In his rock work, Bruford's chops, taste, and intelligence made those influences palpable and effective. In jazz-oriented endeavors that have now occupied half his career, Bruford, an accomplished composer and bandleader, has always preferred self- expression to homage : first, with his eponymous jazz-rock quartet featuring the brilliant guitarist Allan Holdsworth, where staccato, odd-meter melodies met art-rock's focus on dynamically varied arrangements; then, with the jazzier fusion (horns, not guitars, and more open- ended forms) of his first late-'8os Earthworks, where he tapped out rhythm, melody, and harmony on a mostly electronic kit behind young British lions Django Bates and lain Ballamy. Bruford's writing and playing kept their angular tang but relaxed over time, and took a quantum leap on 1997's If Summer Had Its Ghosts, his lyrical chamber-trio date with Palph Towner and Eddie Gomez. "That album," says Bruford, "was an attempt to distance myself from the athleticism of the over-developed fusioneers, to indicate that drums and drummers can have a more thoughtfull and poetic side, that we can paint in watercolors too - à la Paul Motian and Peter Erskine. "
Now, Watts gets co-composer credit for the first time in his career on The Charlie Watts-Jim Keltner Project, which got roiling during downtime in the Los Angeles sessions for the 1997 Stones album, Bridges to Babylon, on which the celebrated session drummer Keltner played percussion. Keltner had made some percussion loops, playing bells, shakers, gongs, pipes, steel shelves, etc., and kept bugging Watts to play kit drums to them. The result finds Watts once again shouting out to his jazz heroes - sort of.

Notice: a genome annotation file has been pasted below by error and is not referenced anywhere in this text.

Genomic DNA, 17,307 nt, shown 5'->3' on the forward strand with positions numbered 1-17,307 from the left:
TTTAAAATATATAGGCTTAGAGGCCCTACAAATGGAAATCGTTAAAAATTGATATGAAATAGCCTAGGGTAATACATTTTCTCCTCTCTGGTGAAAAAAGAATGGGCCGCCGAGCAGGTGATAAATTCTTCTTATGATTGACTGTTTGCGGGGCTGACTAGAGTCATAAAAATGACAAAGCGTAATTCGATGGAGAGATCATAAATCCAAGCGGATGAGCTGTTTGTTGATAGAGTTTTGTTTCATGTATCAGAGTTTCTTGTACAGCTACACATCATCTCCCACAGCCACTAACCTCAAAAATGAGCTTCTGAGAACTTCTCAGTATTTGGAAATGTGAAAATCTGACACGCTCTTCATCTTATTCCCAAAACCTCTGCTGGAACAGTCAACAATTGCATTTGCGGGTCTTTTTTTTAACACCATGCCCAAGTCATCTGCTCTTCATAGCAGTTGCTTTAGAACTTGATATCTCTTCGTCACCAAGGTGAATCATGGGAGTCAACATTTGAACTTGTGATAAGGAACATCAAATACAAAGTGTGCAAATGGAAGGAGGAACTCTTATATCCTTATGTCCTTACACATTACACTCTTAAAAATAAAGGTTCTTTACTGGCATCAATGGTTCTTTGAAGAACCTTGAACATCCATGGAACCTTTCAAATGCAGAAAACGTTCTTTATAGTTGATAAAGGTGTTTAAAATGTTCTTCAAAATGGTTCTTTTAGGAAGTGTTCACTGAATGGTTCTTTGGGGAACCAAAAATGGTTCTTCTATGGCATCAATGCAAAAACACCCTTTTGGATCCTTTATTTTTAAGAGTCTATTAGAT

"This is not a jazz album," says Watts, despite the album's track titles - Shelly Manne, Kenny Clarke, Max Roach, Roy Haynes, Billy Higgins, and so on. "This is a dance album. I'd love to have a club hit at my age." It could happen : all of those tracks are industrial-techno-world-beat workouts by a virtual M'Boom, which, thanks largely to Keltner's loops, burst with itchy, twitchy, banging and clanging polyrhythms. These tracks go a long way toward making Project an invigorating, atmospheric, and above all surprising record coming from Watts, an utterly sincere record-collecting freak who spent much of our chat rhapsodizing over the programs he still has from his first Ellington concerts, the way Sonny Greer drove the Blanton-Webster band on 'Ko-Ko,' and Kenny Clarkes magical ride-cymbal sound.
But Keltner's tracks are also rather confounding because you've really got to stretch to hear any sonic connection to their namesakes. With its fat analog synths, the funky Haynes sounds more like Herbie Hancocks Headhunters. Roach is a walloping four-square racket (a drummer friend who knows Max personally says there is a beat here similar to something Max plays, but I sure as hell don't hear it) erupting into a fleet bop-piano trio fade. Clarke is all Middle Eastern snakehips with finger-cymbals, oud, and Arabic violin, not a dropped bomb in sight. (Then again, as Bob Biumenthal wrote in the liner notes of the Savoy LP Kenny Clarke Meets the Detroit Jazzmen, "Clarke may have been the first to "drop bombs", but his session work reveals a percussionist more concerned with establishing a pulse that both band and listener would feel as well as hear.') Hmm, sounds kinda like that ol' groovemeister Watts himself.
In fact, three of the four non- loop tracks actually evoke those whose names they invoke : the mallets-on-toms Afro-ritual tattoos of Art Blakey; the sweet little samba Airto; and the majestic Elvin Suite, which sweeps from a lilting South African lament to a throbbing piano-vamp-with-tribal-toms finale.
But again, I hear only the absence of Tony Williams (which may be the point) in the eerie Tony Williams, wherein Keltner reads Williams' final Modern Drummer interview through a distorting megaphone over minor-key synths and Watts' implacable, heavy-handed stripper beat. Guess I'm being too literal-minded. "You are," says Watts. "The titles came after wed been recording, mainly because Tony Williams had just died. And Jim and I had seen Roy Haynes, Billy Higgins, and Elvin Jones at L.A. jazz clubs, and marveled at how they all play better than ever. So I had these guys in mind while making the album. These tracks are my way of saying that's what you mean to us, and when I told Keltner the titles he agreed with me.